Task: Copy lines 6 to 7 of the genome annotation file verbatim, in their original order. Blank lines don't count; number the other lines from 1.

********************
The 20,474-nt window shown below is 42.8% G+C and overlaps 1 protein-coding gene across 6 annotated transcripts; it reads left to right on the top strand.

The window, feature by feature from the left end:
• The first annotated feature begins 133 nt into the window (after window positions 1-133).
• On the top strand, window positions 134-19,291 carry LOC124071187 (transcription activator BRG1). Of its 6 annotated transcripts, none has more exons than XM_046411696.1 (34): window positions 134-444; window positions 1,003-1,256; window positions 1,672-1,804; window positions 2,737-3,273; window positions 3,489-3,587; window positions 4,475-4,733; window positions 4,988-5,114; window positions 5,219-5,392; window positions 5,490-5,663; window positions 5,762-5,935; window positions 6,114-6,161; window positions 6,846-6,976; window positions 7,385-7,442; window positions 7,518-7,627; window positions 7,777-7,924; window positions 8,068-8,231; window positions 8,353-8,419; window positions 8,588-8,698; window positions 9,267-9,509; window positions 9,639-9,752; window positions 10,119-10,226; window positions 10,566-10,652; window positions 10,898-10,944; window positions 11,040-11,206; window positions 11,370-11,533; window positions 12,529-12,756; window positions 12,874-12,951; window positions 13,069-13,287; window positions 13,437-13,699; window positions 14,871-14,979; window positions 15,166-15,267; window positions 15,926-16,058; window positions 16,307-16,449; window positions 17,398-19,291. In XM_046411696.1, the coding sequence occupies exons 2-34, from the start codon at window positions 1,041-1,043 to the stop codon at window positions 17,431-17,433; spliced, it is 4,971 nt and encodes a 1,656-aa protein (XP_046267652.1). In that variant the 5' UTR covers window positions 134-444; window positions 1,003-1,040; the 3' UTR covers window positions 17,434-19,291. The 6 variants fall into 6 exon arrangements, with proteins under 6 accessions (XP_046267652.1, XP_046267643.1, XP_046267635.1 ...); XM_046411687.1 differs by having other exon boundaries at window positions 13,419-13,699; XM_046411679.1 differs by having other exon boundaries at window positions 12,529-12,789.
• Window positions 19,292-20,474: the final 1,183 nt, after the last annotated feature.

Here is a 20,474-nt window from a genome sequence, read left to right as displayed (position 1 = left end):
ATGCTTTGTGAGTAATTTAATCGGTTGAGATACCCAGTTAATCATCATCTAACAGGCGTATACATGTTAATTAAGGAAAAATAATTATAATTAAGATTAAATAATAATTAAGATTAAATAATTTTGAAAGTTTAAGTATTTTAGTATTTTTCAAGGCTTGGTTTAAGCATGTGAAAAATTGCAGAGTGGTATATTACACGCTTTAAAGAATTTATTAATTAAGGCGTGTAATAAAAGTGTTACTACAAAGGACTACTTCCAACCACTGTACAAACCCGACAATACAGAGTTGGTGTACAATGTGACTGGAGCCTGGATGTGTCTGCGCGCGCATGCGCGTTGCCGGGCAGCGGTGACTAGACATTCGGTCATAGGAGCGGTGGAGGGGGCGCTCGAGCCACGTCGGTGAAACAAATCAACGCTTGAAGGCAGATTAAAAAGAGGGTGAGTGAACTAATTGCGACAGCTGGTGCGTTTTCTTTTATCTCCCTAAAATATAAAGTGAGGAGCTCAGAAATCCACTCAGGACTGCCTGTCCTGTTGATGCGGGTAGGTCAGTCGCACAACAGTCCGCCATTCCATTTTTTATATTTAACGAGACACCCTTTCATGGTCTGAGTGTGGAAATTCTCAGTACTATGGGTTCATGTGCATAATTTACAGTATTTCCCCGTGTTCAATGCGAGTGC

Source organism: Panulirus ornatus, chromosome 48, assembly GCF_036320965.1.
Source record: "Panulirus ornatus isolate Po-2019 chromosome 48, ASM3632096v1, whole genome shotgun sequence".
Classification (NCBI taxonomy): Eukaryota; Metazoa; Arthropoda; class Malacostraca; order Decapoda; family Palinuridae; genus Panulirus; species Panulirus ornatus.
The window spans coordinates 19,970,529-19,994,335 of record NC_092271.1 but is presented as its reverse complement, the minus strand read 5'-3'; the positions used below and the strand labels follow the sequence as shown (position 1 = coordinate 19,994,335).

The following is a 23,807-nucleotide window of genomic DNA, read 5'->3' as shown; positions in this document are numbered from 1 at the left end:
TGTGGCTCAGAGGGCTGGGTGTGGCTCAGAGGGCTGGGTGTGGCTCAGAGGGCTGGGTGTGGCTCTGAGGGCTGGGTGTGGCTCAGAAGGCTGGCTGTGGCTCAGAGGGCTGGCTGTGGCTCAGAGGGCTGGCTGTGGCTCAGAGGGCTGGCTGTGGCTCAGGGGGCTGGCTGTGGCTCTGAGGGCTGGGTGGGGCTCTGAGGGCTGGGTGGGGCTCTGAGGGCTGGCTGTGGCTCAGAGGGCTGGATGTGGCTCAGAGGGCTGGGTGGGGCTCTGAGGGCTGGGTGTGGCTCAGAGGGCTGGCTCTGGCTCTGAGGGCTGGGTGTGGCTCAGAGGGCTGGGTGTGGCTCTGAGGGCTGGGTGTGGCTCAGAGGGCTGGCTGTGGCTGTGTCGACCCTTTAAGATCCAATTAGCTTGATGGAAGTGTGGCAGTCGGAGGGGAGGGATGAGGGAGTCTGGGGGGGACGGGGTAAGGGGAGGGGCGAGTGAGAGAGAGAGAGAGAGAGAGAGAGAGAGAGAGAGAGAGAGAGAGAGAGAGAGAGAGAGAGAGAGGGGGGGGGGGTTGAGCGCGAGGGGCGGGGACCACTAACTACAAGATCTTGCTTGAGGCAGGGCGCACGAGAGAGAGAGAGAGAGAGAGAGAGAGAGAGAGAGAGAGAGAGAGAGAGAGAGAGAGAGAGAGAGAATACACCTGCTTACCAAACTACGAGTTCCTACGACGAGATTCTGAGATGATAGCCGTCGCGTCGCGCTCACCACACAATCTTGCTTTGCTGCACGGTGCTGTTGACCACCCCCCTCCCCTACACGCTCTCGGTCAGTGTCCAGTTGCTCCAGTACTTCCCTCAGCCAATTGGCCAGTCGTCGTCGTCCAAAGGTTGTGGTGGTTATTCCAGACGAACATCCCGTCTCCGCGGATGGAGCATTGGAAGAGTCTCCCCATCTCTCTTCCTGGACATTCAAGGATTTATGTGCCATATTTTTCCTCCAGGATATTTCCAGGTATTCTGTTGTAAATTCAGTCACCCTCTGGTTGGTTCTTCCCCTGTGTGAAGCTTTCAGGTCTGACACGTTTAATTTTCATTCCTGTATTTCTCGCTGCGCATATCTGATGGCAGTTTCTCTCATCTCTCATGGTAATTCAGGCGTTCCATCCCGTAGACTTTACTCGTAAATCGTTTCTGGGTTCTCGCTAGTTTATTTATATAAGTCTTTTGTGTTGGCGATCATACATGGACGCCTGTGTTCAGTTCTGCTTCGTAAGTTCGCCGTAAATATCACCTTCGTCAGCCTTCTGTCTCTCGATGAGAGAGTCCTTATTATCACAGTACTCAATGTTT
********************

Here is a 20,474-nt window from a genome sequence, read left to right as displayed (position 1 = left end):
ATGCTTTGTGAGTAATTTAATCGGTTGAGATACCCAGTTAATCATCATCTAACAGGCGTATACATGTTAATTAAGGAAAAATAATTATAATTAAGATTAAATAATAATTAAGATTAAATAATTTTGAAAGTTTAAGTATTTTAGTATTTTTCAAGGCTTGGTTTAAGCATGTGAAAAATTGCAGAGTGGTATATTACACGCTTTAAAGAATTTATTAATTAAGGCGTGTAATAAAAGTGTTACTACAAAGGACTACTTCCAACCACTGTACAAACCCGACAATACAGAGTTGGTGTACAATGTGACTGGAGCCTGGATGTGTCTGCGCGCGCATGCGCGTTGCCGGGCAGCGGTGACTAGACATTCGGTCATAGGAGCGGTGGAGGGGGCGCTCGAGCCACGTCGGTGAAACAAATCAACGCTTGAAGGCAGATTAAAAAGAGGGTGAGTGAACTAATTGCGACAGCTGGTGCGTTTTCTTTTATCTCCCTAAAATATAAAGTGAGGAGCTCAGAAATCCACTCAGGACTGCCTGTCCTGTTGATGCGGGTAGGTCAGTCGCACAACAGTCCGCCATTCCATTTTTTATATTTAACGAGACACCCTTTCATGGTCTGAGTGTGGAAATTCTCAGTACTATGGGTTCATGTGCATAATTTACAGTATTTCCCCGTGTTCAATGCGAGTGC